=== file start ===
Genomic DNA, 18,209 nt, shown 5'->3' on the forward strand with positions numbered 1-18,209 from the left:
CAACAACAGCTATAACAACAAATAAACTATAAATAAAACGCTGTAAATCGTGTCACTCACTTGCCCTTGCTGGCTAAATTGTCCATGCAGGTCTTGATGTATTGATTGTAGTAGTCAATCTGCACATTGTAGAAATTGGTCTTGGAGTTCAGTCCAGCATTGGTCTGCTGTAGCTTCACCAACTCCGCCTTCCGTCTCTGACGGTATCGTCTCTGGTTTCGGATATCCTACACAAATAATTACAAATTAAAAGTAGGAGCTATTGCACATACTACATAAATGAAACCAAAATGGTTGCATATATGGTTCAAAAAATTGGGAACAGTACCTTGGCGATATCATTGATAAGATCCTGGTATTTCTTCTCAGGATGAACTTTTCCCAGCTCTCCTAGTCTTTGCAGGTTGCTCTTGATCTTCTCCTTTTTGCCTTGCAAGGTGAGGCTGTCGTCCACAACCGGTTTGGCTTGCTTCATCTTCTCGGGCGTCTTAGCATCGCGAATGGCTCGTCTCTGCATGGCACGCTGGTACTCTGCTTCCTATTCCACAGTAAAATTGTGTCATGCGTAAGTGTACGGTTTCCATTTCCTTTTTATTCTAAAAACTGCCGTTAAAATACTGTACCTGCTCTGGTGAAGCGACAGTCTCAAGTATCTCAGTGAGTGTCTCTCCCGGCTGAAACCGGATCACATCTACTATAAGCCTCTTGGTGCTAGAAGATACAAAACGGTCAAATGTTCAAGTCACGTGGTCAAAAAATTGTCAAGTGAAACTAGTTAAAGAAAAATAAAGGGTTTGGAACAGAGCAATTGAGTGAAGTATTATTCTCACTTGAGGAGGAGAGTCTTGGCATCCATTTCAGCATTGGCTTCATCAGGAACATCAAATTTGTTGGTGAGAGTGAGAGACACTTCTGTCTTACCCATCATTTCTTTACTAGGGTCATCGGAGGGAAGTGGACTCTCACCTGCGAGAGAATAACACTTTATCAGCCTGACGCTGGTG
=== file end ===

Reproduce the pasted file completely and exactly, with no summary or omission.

Genomic DNA, 18,209 nt, shown 5'->3' on the forward strand with positions numbered 1-18,209 from the left:
CAACAACAGCTATAACAACAAATAAACTATAAATAAAACGCTGTAAATCGTGTCACTCACTTGCCCTTGCTGGCTAAATTGTCCATGCAGGTCTTGATGTATTGATTGTAGTAGTCAATCTGCACATTGTAGAAATTGGTCTTGGAGTTCAGTCCAGCATTGGTCTGCTGTAGCTTCACCAACTCCGCCTTCCGTCTCTGACGGTATCGTCTCTGGTTTCGGATATCCTACACAAATAATTACAAATTAAAAGTAGGAGCTATTGCACATACTACATAAATGAAACCAAAATGGTTGCATATATGGTTCAAAAAATTGGGAACAGTACCTTGGCGATATCATTGATAAGATCCTGGTATTTCTTCTCAGGATGAACTTTTCCCAGCTCTCCTAGTCTTTGCAGGTTGCTCTTGATCTTCTCCTTTTTGCCTTGCAAGGTGAGGCTGTCGTCCACAACCGGTTTGGCTTGCTTCATCTTCTCGGGCGTCTTAGCATCGCGAATGGCTCGTCTCTGCATGGCACGCTGGTACTCTGCTTCCTATTCCACAGTAAAATTGTGTCATGCGTAAGTGTACGGTTTCCATTTCCTTTTTATTCTAAAAACTGCCGTTAAAATACTGTACCTGCTCTGGTGAAGCGACAGTCTCAAGTATCTCAGTGAGTGTCTCTCCCGGCTGAAACCGGATCACATCTACTATAAGCCTCTTGGTGCTAGAAGATACAAAACGGTCAAATGTTCAAGTCACGTGGTCAAAAAATTGTCAAGTGAAACTAGTTAAAGAAAAATAAAGGGTTTGGAACAGAGCAATTGAGTGAAGTATTATTCTCACTTGAGGAGGAGAGTCTTGGCATCCATTTCAGCATTGGCTTCATCAGGAACATCAAATTTGTTGGTGAGAGTGAGAGACACTTCTGTCTTACCCATCATTTCTTTACTAGGGTCATCGGAGGGAAGTGGACTCTCACCTGCGAGAGAATAACACTTTATCAGCCTGACGCTGGTG